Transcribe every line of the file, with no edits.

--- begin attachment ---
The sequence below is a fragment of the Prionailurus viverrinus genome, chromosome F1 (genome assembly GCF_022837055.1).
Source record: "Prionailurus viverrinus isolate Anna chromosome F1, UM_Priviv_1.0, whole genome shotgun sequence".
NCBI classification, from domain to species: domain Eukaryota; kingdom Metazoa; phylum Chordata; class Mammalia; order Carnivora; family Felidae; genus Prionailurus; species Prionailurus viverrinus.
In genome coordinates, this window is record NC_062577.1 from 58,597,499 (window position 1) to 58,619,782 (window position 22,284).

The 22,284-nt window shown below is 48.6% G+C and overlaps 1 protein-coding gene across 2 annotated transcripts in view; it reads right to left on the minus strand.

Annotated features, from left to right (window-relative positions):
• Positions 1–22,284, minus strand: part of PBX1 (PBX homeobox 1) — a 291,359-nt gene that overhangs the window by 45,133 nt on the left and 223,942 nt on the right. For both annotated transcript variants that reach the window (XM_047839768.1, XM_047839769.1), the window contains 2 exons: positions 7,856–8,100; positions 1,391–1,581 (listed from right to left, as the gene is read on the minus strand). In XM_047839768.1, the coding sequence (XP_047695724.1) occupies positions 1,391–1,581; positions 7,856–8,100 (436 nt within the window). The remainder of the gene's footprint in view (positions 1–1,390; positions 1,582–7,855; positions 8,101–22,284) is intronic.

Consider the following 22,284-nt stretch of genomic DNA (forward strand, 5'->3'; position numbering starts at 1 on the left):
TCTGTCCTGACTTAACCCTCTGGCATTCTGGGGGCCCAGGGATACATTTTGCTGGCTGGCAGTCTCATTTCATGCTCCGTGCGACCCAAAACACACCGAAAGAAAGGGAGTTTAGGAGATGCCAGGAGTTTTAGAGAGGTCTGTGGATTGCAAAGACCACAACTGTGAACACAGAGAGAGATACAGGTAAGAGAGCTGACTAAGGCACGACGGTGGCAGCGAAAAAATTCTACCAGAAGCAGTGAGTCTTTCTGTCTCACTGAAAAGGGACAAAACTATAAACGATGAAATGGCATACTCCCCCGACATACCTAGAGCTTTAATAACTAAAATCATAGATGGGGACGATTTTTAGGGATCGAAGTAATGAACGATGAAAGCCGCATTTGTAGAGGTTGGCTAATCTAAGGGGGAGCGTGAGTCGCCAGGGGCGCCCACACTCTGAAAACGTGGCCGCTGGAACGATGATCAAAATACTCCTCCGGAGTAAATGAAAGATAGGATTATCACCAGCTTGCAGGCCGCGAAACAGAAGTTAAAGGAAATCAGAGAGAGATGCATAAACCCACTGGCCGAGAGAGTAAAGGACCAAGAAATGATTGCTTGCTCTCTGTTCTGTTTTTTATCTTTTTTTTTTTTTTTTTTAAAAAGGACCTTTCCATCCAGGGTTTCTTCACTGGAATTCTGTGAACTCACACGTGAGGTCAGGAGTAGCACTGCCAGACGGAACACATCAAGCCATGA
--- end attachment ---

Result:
The sequence below is a fragment of the Prionailurus viverrinus genome, chromosome F1 (genome assembly GCF_022837055.1).
Source record: "Prionailurus viverrinus isolate Anna chromosome F1, UM_Priviv_1.0, whole genome shotgun sequence".
NCBI classification, from domain to species: domain Eukaryota; kingdom Metazoa; phylum Chordata; class Mammalia; order Carnivora; family Felidae; genus Prionailurus; species Prionailurus viverrinus.
In genome coordinates, this window is record NC_062577.1 from 58,597,499 (window position 1) to 58,619,782 (window position 22,284).

The 22,284-nt window shown below is 48.6% G+C and overlaps 1 protein-coding gene across 2 annotated transcripts in view; it reads right to left on the minus strand.

Annotated features, from left to right (window-relative positions):
• Positions 1–22,284, minus strand: part of PBX1 (PBX homeobox 1) — a 291,359-nt gene that overhangs the window by 45,133 nt on the left and 223,942 nt on the right. For both annotated transcript variants that reach the window (XM_047839768.1, XM_047839769.1), the window contains 2 exons: positions 7,856–8,100; positions 1,391–1,581 (listed from right to left, as the gene is read on the minus strand). In XM_047839768.1, the coding sequence (XP_047695724.1) occupies positions 1,391–1,581; positions 7,856–8,100 (436 nt within the window). The remainder of the gene's footprint in view (positions 1–1,390; positions 1,582–7,855; positions 8,101–22,284) is intronic.

Consider the following 22,284-nt stretch of genomic DNA (forward strand, 5'->3'; position numbering starts at 1 on the left):
TCTGTCCTGACTTAACCCTCTGGCATTCTGGGGGCCCAGGGATACATTTTGCTGGCTGGCAGTCTCATTTCATGCTCCGTGCGACCCAAAACACACCGAAAGAAAGGGAGTTTAGGAGATGCCAGGAGTTTTAGAGAGGTCTGTGGATTGCAAAGACCACAACTGTGAACACAGAGAGAGATACAGGTAAGAGAGCTGACTAAGGCACGACGGTGGCAGCGAAAAAATTCTACCAGAAGCAGTGAGTCTTTCTGTCTCACTGAAAAGGGACAAAACTATAAACGATGAAATGGCATACTCCCCCGACATACCTAGAGCTTTAATAACTAAAATCATAGATGGGGACGATTTTTAGGGATCGAAGTAATGAACGATGAAAGCCGCATTTGTAGAGGTTGGCTAATCTAAGGGGGAGCGTGAGTCGCCAGGGGCGCCCACACTCTGAAAACGTGGCCGCTGGAACGATGATCAAAATACTCCTCCGGAGTAAATGAAAGATAGGATTATCACCAGCTTGCAGGCCGCGAAACAGAAGTTAAAGGAAATCAGAGAGAGATGCATAAACCCACTGGCCGAGAGAGTAAAGGACCAAGAAATGATTGCTTGCTCTCTGTTCTGTTTTTTATCTTTTTTTTTTTTTTTTTTAAAAAGGACCTTTCCATCCAGGGTTTCTTCACTGGAATTCTGTGAACTCACACGTGAGGTCAGGAGTAGCACTGCCAGACGGAACACATCAAGCCATGA